Bob
    Smith G8-3 with EZ Gas @ 90,000 BTU, Single pipe steam
    Vaporstat with a 12oz cut-out and 4oz cut-in
    3PSI gauge
  • nicholas bonham-carternicholas bonham-carter Member Posts: 7,643
    edited January 4
    Most likely the underground returns are leaking, but just to make sure, why not do the overfill test to verify whether or not the boiler itself is leaking.
    Let the boiler cool a bit, and then fill it until the header is cold with fresh water, and let stand for a few hours. Look for water around and under the boiler.
    If the boiler needs replacement, then make sure it is finally piped with a proper horizontal header and Hartford loop.
    I can’t understand why these boiler mechanics thought it was normal to be adding water so frequently. Probably they are only used to process steam boilers, (in a bakery, or brewery), where the steam is lost, and as a result, the water must be replaced.
    If the returns are suspect, then they can be replaced above the floor.—NBC
  • EBEBRATT-EdEBEBRATT-Ed Member Posts: 4,755
    Probably a 90% chance that your problem is the under floor returns are leaking and that the boiler is ok.

    But you need this fixed because raw MU water is no good,

    Congratulations for learning your system and for being observant.....steam is a "hands on" system.

    You can run the return on top of the floor to save installation cost if it's not in the way. Try finding a contractor who knows steam. You can use copper tubing for the wet returns.....and only for the wet returns nothing else.

    There could be a complication however the piping may be covered with asbestos
  • Curious_JCurious_J Member Posts: 14
    Thank you for your quick and helpful replies. As a bit of an aside, I am excited about engaging more with this community. I have been scouring the forum for several months now and I have been incredibly impressed at how knowledgeable people are and how willing they are to share and teach what they know. I'm also impressed at the 'academic-type' culture that invites theories and allows it to be okay to not be correct.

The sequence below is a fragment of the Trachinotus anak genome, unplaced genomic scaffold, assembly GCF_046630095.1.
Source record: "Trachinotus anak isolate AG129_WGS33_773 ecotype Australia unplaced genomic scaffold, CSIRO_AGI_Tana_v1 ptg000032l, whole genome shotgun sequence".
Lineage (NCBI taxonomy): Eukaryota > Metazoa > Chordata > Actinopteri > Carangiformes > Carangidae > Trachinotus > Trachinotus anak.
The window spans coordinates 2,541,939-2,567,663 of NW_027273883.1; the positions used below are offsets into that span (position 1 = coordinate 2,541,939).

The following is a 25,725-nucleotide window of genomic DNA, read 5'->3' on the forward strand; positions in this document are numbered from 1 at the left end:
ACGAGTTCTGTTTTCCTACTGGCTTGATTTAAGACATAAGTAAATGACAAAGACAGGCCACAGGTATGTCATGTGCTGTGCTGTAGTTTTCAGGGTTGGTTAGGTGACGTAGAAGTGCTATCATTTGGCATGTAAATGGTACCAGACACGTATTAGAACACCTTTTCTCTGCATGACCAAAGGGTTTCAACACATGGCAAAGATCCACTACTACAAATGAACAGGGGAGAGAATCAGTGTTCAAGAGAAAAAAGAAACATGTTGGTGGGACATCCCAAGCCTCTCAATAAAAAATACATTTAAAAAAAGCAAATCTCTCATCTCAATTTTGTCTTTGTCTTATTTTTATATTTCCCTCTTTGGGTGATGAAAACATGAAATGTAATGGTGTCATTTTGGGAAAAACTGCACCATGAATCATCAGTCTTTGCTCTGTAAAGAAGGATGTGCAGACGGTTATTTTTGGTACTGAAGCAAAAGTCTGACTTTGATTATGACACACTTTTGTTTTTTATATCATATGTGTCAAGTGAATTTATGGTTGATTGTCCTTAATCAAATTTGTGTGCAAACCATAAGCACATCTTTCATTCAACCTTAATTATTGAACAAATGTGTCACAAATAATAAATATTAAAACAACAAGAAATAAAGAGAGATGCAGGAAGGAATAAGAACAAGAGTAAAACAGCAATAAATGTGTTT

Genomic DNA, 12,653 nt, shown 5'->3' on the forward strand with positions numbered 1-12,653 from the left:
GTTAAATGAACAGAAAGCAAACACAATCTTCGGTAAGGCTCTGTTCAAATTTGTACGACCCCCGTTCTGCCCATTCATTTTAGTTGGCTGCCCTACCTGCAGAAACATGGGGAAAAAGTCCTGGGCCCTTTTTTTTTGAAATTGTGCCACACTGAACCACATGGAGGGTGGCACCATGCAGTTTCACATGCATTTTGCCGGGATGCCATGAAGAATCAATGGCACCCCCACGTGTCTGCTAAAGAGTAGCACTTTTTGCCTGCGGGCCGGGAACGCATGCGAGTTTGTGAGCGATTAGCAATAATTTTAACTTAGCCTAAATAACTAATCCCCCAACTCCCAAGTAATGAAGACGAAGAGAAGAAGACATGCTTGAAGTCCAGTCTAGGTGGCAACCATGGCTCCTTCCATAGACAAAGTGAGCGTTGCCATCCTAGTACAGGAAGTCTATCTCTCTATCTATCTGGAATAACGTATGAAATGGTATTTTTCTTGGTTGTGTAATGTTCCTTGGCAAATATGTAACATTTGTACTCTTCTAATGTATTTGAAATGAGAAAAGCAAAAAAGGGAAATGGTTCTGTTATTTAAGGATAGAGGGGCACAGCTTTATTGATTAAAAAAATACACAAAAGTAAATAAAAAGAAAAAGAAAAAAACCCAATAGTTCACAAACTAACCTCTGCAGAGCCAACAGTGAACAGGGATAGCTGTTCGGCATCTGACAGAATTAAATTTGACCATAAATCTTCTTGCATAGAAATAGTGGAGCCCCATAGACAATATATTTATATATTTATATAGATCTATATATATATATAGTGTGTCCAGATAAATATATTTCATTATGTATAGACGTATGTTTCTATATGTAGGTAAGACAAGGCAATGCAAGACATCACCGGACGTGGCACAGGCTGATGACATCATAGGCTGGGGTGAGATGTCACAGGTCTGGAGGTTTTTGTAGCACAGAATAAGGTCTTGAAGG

As far as my current problem goes, I did what Bob and Nicholas suggested... there was no billowing steam from the flue and there was no apparent leaks when I filled the boiler up into the headers - the water disappeared, but there was no evidence of it on the floor or anywhere else. Thus, I am guessing - a little more confidently now - that the leak is in the buried pipe.

    I had wondered if the replacement pipe could be run on top of the floor as Ed had mentioned. My contractor was on-board with the idea. However, he consulted with another knowledgeable boiler mechanic (who happened to be his competitor) and was told that the pipe could not be run on top of the floor because the underground section of pipe served as a hartford loop. So, as I understand it, taking up the concrete floor is my only viable option unless I want to put in a condensate pump (which would be much more expensive). My contractor suggests coating the replacement pipe in tar to prevent corrosion; sound like the best option?

    Now that I'm doing this work, I have some other questions:
    • I believe the main vents and the return vent are original to the system; one of main vents clearly vents steam, the return vent is audible (which I think I read is not desirable), and the other main vent is on a short main and the connected radiators are slow to heat. Replace all of them? What do you recommend? If this is a Trane Vapor System (confirmation appreciated), do I need a specific type of vent (containing a vacuum check valve)?
    • Given that the Direct Return Vent is connected only to the return line, would it serve any function? Is it needed if operating at a low pressure? Should it be tested and/or repaired?
    • Is there any way to test the two check valves in the return line (on either side of the riser with the direct return trap)? Are those still needed if operating at a low pressure?
    • I just got done reading Dan saying that vents should not be at the elbows of mains or returns. Mine are. Yet a diagram of my system (or something very similar to it) shows the vents at the elbows (see embedded diagram). Should these be changed?

    • Is there anything else that I should have tested, repaired, altered, etc. while this work is being done?